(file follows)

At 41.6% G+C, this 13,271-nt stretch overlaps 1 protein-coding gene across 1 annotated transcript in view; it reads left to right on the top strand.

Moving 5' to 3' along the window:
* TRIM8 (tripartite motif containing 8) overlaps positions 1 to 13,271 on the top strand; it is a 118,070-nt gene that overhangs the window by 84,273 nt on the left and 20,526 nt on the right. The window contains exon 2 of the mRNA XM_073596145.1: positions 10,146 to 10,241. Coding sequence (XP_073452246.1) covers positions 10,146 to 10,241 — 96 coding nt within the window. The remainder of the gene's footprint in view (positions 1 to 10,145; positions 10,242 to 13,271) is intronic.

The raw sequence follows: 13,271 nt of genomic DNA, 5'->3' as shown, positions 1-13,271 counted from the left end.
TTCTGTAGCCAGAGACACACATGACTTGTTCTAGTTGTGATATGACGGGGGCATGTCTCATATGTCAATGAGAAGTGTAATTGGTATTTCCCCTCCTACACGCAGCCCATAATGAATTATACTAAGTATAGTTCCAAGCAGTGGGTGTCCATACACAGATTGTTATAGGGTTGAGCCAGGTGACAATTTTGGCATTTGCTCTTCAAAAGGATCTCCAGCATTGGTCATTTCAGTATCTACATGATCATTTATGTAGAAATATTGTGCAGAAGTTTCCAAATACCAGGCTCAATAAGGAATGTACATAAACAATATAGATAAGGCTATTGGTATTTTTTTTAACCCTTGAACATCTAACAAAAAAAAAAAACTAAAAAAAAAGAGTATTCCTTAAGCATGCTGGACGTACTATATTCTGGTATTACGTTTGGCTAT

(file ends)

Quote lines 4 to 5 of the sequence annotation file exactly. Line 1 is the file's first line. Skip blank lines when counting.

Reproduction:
The raw sequence follows: 13,271 nt of genomic DNA, 5'->3' as shown, positions 1-13,271 counted from the left end.
TTCTGTAGCCAGAGACACACATGACTTGTTCTAGTTGTGATATGACGGGGGCATGTCTCATATGTCAATGAGAAGTGTAATTGGTATTTCCCCTCCTACACGCAGCCCATAATGAATTATACTAAGTATAGTTCCAAGCAGTGGGTGTCCATACACAGATTGTTATAGGGTTGAGCCAGGTGACAATTTTGGCATTTGCTCTTCAAAAGGATCTCCAGCATTGGTCATTTCAGTATCTACATGATCATTTATGTAGAAATATTGTGCAGAAGTTTCCAAATACCAGGCTCAATAAGGAATGTACATAAACAATATAGATAAGGCTATTGGTATTTTTTTTAACCCTTGAACATCTAACAAAAAAAAAAAACTAAAAAAAAAGAGTATTCCTTAAGCATGCTGGACGTACTATATTCTGGTATTACGTTTGGCTAT